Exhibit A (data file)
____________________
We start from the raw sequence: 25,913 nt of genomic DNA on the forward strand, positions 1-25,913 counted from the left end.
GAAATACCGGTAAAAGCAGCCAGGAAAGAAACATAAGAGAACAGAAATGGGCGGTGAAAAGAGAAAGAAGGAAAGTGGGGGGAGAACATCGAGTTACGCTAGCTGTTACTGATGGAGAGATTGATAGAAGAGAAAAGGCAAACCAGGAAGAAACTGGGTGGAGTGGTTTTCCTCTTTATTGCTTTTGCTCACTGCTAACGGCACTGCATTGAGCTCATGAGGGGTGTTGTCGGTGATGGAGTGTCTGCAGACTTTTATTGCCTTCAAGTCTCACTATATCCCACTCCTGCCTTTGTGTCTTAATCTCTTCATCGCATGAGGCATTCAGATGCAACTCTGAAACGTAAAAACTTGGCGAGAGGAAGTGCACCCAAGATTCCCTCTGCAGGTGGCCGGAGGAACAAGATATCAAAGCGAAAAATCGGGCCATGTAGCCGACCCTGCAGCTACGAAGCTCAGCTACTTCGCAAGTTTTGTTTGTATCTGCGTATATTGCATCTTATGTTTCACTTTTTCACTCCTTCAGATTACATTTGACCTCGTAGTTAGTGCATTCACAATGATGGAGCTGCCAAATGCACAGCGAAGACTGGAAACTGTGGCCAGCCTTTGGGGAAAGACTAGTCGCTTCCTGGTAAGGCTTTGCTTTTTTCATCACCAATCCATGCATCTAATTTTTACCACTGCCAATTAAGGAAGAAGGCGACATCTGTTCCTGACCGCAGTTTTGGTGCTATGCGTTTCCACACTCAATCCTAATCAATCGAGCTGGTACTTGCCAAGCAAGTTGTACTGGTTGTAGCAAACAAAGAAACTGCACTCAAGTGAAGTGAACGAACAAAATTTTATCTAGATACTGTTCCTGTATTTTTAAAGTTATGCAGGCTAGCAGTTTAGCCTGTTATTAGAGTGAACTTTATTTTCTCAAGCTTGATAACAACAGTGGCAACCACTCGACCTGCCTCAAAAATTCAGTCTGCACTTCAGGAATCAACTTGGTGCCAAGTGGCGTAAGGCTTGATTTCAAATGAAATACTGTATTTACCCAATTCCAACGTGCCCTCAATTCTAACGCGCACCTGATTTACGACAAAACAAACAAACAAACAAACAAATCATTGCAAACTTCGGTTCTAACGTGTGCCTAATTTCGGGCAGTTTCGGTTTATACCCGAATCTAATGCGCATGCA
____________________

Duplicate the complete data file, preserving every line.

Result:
We start from the raw sequence: 25,913 nt of genomic DNA on the forward strand, positions 1-25,913 counted from the left end.
GAAATACCGGTAAAAGCAGCCAGGAAAGAAACATAAGAGAACAGAAATGGGCGGTGAAAAGAGAAAGAAGGAAAGTGGGGGGAGAACATCGAGTTACGCTAGCTGTTACTGATGGAGAGATTGATAGAAGAGAAAAGGCAAACCAGGAAGAAACTGGGTGGAGTGGTTTTCCTCTTTATTGCTTTTGCTCACTGCTAACGGCACTGCATTGAGCTCATGAGGGGTGTTGTCGGTGATGGAGTGTCTGCAGACTTTTATTGCCTTCAAGTCTCACTATATCCCACTCCTGCCTTTGTGTCTTAATCTCTTCATCGCATGAGGCATTCAGATGCAACTCTGAAACGTAAAAACTTGGCGAGAGGAAGTGCACCCAAGATTCCCTCTGCAGGTGGCCGGAGGAACAAGATATCAAAGCGAAAAATCGGGCCATGTAGCCGACCCTGCAGCTACGAAGCTCAGCTACTTCGCAAGTTTTGTTTGTATCTGCGTATATTGCATCTTATGTTTCACTTTTTCACTCCTTCAGATTACATTTGACCTCGTAGTTAGTGCATTCACAATGATGGAGCTGCCAAATGCACAGCGAAGACTGGAAACTGTGGCCAGCCTTTGGGGAAAGACTAGTCGCTTCCTGGTAAGGCTTTGCTTTTTTCATCACCAATCCATGCATCTAATTTTTACCACTGCCAATTAAGGAAGAAGGCGACATCTGTTCCTGACCGCAGTTTTGGTGCTATGCGTTTCCACACTCAATCCTAATCAATCGAGCTGGTACTTGCCAAGCAAGTTGTACTGGTTGTAGCAAACAAAGAAACTGCACTCAAGTGAAGTGAACGAACAAAATTTTATCTAGATACTGTTCCTGTATTTTTAAAGTTATGCAGGCTAGCAGTTTAGCCTGTTATTAGAGTGAACTTTATTTTCTCAAGCTTGATAACAACAGTGGCAACCACTCGACCTGCCTCAAAAATTCAGTCTGCACTTCAGGAATCAACTTGGTGCCAAGTGGCGTAAGGCTTGATTTCAAATGAAATACTGTATTTACCCAATTCCAACGTGCCCTCAATTCTAACGCGCACCTGATTTACGACAAAACAAACAAACAAACAAACAAATCATTGCAAACTTCGGTTCTAACGTGTGCCTAATTTCGGGCAGTTTCGGTTTATACCCGAATCTAATGCGCATGCA